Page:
In addition to the races chronicled in-depth in Flyer cover stories last week and this week, there are several important "down-ballot" races requiring a decision by the voters. Sketched out here, some or all of these may be revisited in online accounts at memphisflyer.com before Election Day, August 5th.
Judicial Races: Voters who feel confounded when trying to decide whom to vote for in five judicial races should know they have lots of company.
CIRCUIT COURT JUDGE, DIVISION 4: The incumbent is Lorrie K. Ridder, who was appointed in April 2009 by Governor Phil Bredesen to replace the late Rita Stotts. Ridder has campaigned hard to retain the position. Gina Higgins, almost as omnipresent as Ridder at campaign events, and Michael Floyd also seek the position.
CIRCUIT COURT JUDGE, DIVISION 8: The incumbent here is Rhynette Northcross Hurd, appointed by Bredesen in March. Hurd, a former law professor like Ridder, has personal and family connections to civil rights pioneers and to the Memphis musical universe. Joedae Jenkins, Venita Martin, and Robert "Bob" Weiss are all respected lawyers who have campaigned seriously.
CRIMINAL COURT JUDGE, DIVISION 3: The six lawyers running to succeed the retiring John Colton Jr. all have pockets of support. They are: Latonya Sue Burrow, Bobby Carter, Claiborne H. Ferguson, Larry H. Nance, Gerald Skahan, and Glenn Wright.
GENERAL SESSIONS CRIMINAL COURT JUDGE, DIVISION 7: This one is basically a raffle. First of all, the names of the 20 competing lawyers, at least half of whom have credible support: Bill Anderson Jr., Taurus Bailey, Mischelle Alexander Best, William D. "Billy" Bond, Damita Dandridge, Bryan A. Davis, Erica Gatewood, Rhonda Wilson Harris, Dennis R. Johnson, Cathy Hailey Kent, Herb Lane, Rick McKenna, Sherrie Miller Johnson, Derek Renfroe, Janet Lansky Shipman, Terrance Tatum, Tim J. Thompson, Randall B. Tolley, Karen Tyler, and Carolyn S. Watkins.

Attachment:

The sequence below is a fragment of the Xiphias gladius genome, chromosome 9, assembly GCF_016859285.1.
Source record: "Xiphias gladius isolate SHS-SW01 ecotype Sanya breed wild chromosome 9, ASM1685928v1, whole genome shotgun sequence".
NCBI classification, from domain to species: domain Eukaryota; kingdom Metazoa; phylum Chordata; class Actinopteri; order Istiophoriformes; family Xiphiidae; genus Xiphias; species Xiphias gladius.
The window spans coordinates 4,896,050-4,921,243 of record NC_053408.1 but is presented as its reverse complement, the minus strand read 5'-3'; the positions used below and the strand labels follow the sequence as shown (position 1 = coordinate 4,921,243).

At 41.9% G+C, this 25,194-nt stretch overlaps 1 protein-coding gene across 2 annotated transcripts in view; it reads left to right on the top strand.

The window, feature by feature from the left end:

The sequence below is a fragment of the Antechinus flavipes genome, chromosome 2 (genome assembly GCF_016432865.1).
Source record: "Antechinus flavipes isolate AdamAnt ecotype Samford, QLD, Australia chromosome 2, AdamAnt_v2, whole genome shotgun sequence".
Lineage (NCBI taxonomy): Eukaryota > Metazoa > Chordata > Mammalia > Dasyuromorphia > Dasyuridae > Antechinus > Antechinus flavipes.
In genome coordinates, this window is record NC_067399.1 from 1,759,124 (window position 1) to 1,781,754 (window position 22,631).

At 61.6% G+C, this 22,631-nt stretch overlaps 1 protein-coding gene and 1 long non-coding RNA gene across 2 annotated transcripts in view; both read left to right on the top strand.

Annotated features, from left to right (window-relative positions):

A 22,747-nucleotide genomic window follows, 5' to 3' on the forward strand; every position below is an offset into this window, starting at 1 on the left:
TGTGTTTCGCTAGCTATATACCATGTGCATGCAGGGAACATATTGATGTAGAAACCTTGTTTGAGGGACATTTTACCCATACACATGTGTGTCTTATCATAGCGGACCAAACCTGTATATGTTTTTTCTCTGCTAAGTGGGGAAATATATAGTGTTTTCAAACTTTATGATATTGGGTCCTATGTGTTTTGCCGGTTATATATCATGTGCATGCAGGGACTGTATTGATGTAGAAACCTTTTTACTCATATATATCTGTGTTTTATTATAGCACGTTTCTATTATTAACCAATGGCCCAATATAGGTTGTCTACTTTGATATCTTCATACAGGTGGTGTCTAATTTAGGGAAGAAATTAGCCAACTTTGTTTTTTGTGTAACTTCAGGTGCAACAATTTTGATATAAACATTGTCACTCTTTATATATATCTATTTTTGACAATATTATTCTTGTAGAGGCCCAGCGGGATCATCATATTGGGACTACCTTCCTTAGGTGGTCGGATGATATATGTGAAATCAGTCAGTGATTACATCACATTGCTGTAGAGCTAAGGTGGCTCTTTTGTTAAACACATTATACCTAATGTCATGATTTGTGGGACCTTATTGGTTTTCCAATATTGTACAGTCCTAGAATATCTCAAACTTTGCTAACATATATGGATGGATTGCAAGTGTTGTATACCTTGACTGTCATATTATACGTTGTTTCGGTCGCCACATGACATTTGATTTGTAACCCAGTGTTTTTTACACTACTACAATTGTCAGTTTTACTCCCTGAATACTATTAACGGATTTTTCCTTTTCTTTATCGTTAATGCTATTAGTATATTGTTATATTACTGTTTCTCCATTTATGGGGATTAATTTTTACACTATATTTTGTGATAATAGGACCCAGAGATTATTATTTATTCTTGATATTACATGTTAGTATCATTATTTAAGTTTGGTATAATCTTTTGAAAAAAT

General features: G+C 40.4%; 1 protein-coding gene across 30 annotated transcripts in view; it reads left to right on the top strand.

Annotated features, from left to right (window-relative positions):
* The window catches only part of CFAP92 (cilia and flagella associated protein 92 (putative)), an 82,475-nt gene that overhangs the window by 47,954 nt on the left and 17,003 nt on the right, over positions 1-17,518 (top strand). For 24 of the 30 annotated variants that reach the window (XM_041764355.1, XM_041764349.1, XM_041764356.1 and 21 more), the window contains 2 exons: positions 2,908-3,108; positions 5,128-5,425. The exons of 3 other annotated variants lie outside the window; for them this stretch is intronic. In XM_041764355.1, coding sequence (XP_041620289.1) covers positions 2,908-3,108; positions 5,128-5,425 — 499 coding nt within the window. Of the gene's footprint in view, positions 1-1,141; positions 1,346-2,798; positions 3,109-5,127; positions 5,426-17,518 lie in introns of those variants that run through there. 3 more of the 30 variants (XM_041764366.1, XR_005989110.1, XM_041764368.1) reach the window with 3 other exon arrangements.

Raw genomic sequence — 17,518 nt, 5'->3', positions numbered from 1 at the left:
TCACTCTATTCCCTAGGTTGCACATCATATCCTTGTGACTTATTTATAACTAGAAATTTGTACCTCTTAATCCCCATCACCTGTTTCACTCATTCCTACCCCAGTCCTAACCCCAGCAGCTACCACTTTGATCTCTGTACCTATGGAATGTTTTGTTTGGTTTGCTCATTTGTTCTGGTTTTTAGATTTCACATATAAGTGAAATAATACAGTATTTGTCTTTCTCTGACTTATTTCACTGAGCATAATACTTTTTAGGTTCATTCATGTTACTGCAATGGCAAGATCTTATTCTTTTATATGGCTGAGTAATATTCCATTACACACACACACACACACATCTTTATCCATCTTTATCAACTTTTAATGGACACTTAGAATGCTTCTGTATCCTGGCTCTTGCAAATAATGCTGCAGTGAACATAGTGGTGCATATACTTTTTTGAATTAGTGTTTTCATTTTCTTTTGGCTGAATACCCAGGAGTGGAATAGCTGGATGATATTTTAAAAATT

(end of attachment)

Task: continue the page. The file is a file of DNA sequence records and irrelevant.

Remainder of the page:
Among those regarded as serious contenders are Bailey, a member of a well-known political clan; Best, a former judge; Anderson and Bond, both of whom seem to have support in the suburbs; Lane and Renfroe, who have name identification from previous political activity; Tolley, who is backed by a phalanx of progressives; and Shipman, a highly regarded lawyer who has served as Shelby County human resources director.
GENERAL SESSIONS CRIMINAL COURT JUDGE, DIVISION 10: Incumbent Lee Wilson won appointment by the Shelby County Commission last year to replace the late Tony Thompson in this division, which concerns itself with domestic violence cases.
Like fellow appointee Ridder, whom he often accompanied to campaign events, Wilson has worked hard at making the case for his reelection. His opponent is the well-liked former General Sessions Court clerk, Chris Turner.
Contested Legislative Primary Races:
STATE HOUSE OF REPRESENTATIVES, DISTRICT 84 — Joe Towns Jr., the longtime incumbent, has a spirited primary challenge from Mitzi Turnage, who's in real estate. Towns may be in more trouble with the state Election Registry for his perennially late disclosure filings.
STATE HOUSE OF REPRESENTATIVES, DISTRICT 86 — Two Republicans, Harold Baker and George T. Edwards (the latter a repeat), are vying for the right to take on incumbent Democrat Barbara Cooper in the fall.
STATE HOUSE OF REPRESENTATIVES, DISTRICT 87 — Incumbent Democrat Karen Camper has opposition from Justin H. Settles. She'll take it seriously.
STATE HOUSE OF REPRESENTATIVES, DISTRICT 99 — Incumbent Ron Lollar, a known quantity, is opposed by Tom Stephens, an unknown quantity, with a perhaps predictable result.
Contested Shelby County
School Board Races:
DISTRICT 1: Snowden "Butch" Carruthers vies with Charlene White.
DISTRICT 3: Lara A. McIntyre confronts David Reaves in a seat vacated by longtime incumbent Ann Edmiston.
DISTRICT 5: This is the hot one. Perennial board president David Pickler is under serious challenge from Ken Hoover, who charges that Pickler has been in power too long and often acts unilaterally. The incumbent disagrees, saying board member Dianne George is boosting Hoover as payback for policy disagreements.